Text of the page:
DVM, DACVIM (Nutrition)
Dr. Wilson is a 2008 graduate of the veterinary technician program at the University of Guelph, Canada. After 2 years in private practice in Guelph, she went on to study veterinary medicine at St. Matthew’s University. In 2013, she completed her clinical year at the Western College of Veterinary Medicine in Saskatchewan, Canada, and in 2014 completed a small animal rotating internship. In 2017, she completed a small animal clinical nutrition residency at the University of California, Davis, Veterinary Medical Teaching Hospital. Dr. Wilson is a board-certified veterinary nutritionist and works as a private consultant for the industry as well as for clinical patients.
Updated October 2022Read Articles Written by Sarah Wilson
DVM, MS, DABVP, DACVN
Dr. Datz is a 1987 graduate of the Virginia-Maryland Regional College of Veterinary Medicine. He has spent 14 years in private companion animal practice and 11 years on the faculty at the University of Missouri College of Veterinary Medicine working in the areas of Community Practice and Clinical Nutrition. In 2012, he joined Royal Canin USA, where he is the Director of Scientific Affairs. Dr. Datz is board-certified by the American College of Veterinary Nutrition and is dual board certified in canine/feline and feline practice by the American Board of Veterinary Practitioners.Read Articles Written by Craig Datz
Adverse food reactions (AFRs) are immunologic (food allergy or hypersensitivity) or nonimmunologic (food intolerance) responses to dietary components. A food allergy is an aberrant adverse immune response elicited by exposure to a particular food substance;1 most often, the culprit allergens are <70 kDa glycoproteins.1 A food intolerance can be a response to carbohydrates, dyes, flavors, and preservatives.
Diagnosis of an AFR goes hand in hand with treatment because confirmation of disease is based on response to therapy. Confirmation of an AFR depends on reduction or resolution of clinical signs while the animal is being fed a strict elimination diet, recurrence of clinical signs when the animal is challenged with the original diet (and anything else given orally), and resolution of signs after the elimination diet has been reinstated.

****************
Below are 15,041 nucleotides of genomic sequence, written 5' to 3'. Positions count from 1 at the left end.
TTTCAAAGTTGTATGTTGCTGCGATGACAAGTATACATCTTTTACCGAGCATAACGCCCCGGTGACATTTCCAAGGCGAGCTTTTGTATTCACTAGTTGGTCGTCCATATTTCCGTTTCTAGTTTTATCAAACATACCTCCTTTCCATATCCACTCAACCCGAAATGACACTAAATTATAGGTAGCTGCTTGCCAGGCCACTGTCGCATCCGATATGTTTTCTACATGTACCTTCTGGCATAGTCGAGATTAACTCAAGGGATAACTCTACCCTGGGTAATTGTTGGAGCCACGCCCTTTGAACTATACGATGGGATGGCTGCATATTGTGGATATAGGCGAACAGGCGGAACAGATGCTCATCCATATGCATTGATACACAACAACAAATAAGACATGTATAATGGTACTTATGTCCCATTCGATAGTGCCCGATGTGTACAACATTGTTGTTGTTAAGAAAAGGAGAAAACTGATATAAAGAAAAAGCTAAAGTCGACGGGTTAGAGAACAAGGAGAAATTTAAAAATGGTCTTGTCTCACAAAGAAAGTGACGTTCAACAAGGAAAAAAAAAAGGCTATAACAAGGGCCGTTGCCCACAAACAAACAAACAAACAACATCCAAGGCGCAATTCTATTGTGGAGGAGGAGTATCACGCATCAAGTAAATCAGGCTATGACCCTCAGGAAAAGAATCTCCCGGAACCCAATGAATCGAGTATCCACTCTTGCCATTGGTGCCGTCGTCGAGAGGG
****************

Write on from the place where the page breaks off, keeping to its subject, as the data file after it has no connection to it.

The Elimination–Challenge Diet Trial
A complete diagnostic elimination-challenge diet trial (ECDT) can be considered a 4-phase process—eliminate, challenge, confirm, and identify—and may last months. The length of each phase is determined by patient response to therapy and client compliance. The trial cannot move to a new phase until the previous phase has been successfully completed. A drawback is that some clients may not want to proceed to a new phase if their pet’s condition has improved.
Phase 1: Eliminate
This initial phase involves strictly feeding only the trial diet for up to 12 weeks while monitoring for reduction of clinical signs; no other treats, supplements, capsules, toothpastes, dental chews, outdoor hunting, or scavenging are allowed. Flavored oral medications should be transitioned to topical (e.g., parasite control). Ideally, the transition to the new diet should be gradual, over 5 to 7 days; however, some pets may tolerate a faster transition. Gastrointestinal signs usually improve within 2 to 3 weeks; cutaneous signs usually improve within 4 to 12 weeks.1 Critical analysis of multiple studies showed that by 5 weeks (dogs) or 6 weeks (cats), cutaneous signs underwent remission for more than 80% of patients and by 8 weeks for more than 90%. To achieve complete remission, fewer than 5% of patients needed to continue phase 1 for longer than 13 weeks.2
- When phase 1 successfully alleviates clinical signs, some clients choose to not continue on to phase 2.
- Phase 1 completion is determined by satisfactory reduction of clinical signs.
Client communication note: Emphasize that the only things that should enter the pet’s mouth are the approved elimination diet and water. Off-leash parks and other free-range options may be problematic, so alternatives should be considered.
Phase 2: Challenge
This phase involves reintroducing the previous diet while monitoring for recrudescence of signs. If the pet has an AFR, signs usually recur within 2 to 3 days but may take up to 2 weeks.
- Ensure control of things that may cloud the clinical picture during future phases, such as secondary infection and appropriate parasite control.
- If the ECDT is stopped during phase 2, an AFR will not be confirmed.
- Phase 2 completion is determined by a flare of
Client communication note: Remind clients to include other things the animal previously consumed, such as treats, supplements, and toothpastes.
Phase 3: Confirm